Once the data has been transferred, you need to double check everything. It’s very easy to overlook little files here and there, and the slightest change from one host to the next could have big consequences on the look or functionality of your site. Make sure that everything is working as before on the new host by performing thorough tests. Good hosting companies let you preview your site before activating it, and this is a great way for you to check that the transfer has gone through properly.
Finally, we come to the DNS settings. All you need to do is head to the DNS record of your site and switch it over to the new host. If you skip or forget this step, visitors to your site could encounter all sorts of errors and won’t be able to access your content, effectively rendering your site useless. Your new hosting provider should be able to give you all of the necessary DNS information to help this process go smoothly.
It’ll take a short while for the DNS records to update, so you’ll need to wait for this change to happen. Once everything is ready, you can let your old company know that you have switched and cancel your previous hosting plan.
So the process itself isn’t as hard as it first seems, but there are still some big pitfalls to look out for. Moving code and data around can be hazardous, so you need to be careful every step of the way. It’s important to remember that your site will effectively be off-the-air if things go wrong during the transfer. If you rely on visitors to keep your business going, you want to avoid this downtime as much as possible. Preparation is therefore vital. You should post a message to inform visitors of the upcoming change and alert them to the fact that the site may go down.
You’ll always need to be pay special attention to the performance of your site in the early stages after a switch. Bits of code can be forgotten or placed in the wrong spot, meaning that certain pages or features start to function improperly. Check out visitor feedback and test your site yourself to make sure everything is working as it should be.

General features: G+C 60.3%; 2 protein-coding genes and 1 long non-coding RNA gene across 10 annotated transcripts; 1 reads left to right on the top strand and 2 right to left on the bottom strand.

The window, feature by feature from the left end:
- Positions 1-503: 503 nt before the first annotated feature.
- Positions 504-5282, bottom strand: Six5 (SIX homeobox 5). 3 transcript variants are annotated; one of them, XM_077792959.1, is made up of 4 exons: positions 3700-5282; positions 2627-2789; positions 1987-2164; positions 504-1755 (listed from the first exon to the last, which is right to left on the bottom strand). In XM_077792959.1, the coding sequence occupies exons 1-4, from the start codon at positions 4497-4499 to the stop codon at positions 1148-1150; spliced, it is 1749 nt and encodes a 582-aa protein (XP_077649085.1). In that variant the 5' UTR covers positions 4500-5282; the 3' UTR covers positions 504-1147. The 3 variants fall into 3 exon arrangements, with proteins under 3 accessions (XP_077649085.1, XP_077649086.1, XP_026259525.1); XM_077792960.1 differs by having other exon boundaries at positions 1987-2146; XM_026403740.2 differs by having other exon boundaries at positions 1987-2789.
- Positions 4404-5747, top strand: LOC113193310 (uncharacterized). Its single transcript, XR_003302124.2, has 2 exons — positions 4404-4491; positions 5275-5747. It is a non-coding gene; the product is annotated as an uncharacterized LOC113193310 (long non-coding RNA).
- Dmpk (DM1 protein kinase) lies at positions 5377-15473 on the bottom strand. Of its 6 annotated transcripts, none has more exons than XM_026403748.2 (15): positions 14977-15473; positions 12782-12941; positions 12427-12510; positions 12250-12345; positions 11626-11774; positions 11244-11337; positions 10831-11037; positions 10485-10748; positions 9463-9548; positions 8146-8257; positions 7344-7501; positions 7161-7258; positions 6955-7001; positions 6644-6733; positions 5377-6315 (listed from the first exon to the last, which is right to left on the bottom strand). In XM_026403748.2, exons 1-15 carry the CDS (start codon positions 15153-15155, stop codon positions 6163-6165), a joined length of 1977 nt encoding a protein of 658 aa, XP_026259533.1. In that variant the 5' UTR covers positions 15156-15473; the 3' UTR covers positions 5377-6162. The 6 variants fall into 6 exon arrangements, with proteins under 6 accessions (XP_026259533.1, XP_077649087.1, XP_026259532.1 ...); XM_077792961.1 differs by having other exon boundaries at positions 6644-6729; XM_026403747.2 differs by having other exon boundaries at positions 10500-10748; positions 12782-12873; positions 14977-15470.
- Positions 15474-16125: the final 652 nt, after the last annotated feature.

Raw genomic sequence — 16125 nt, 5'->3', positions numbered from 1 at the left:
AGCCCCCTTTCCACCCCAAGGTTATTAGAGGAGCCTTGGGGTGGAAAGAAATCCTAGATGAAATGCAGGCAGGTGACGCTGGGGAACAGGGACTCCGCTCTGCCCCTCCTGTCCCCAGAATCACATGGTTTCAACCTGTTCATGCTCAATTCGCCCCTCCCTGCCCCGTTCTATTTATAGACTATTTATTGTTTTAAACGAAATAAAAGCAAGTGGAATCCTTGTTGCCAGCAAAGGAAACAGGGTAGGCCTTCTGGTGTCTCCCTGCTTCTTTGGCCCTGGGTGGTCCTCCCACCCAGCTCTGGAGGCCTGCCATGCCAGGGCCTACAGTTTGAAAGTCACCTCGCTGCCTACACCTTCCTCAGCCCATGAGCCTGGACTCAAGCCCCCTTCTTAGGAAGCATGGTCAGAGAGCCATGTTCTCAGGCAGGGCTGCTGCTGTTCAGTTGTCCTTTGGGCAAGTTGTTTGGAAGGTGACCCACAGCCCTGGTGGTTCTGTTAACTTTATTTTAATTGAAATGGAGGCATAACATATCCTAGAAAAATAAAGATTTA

Unwanted errors can ruin the image of your business. Your email system might also be disrupted, especially if your previous host handled emails for you. You’ll need to update DNS settings accordingly to ensure that email accounts are directed to the new server.
We hope that this article has made the tricky task of switching hosting company seem a little easier, but if not then don’t forget that a lot of hosts nowadays offer the option to do all the hard work for you. Lots of brands are joining in with this trend in a bid to win more customers, and it works really well. With this option, the hosting provider will deal with all of the website transfer process so you don’t have to.
You will just need to give some basic details to your new host and they’ll put their highly-trained staff on the job, letting you sit back and relax, rather than worrying about doing something wrong. So, if you’re stuck with a bad host, there really is no excuse not to make the switch today.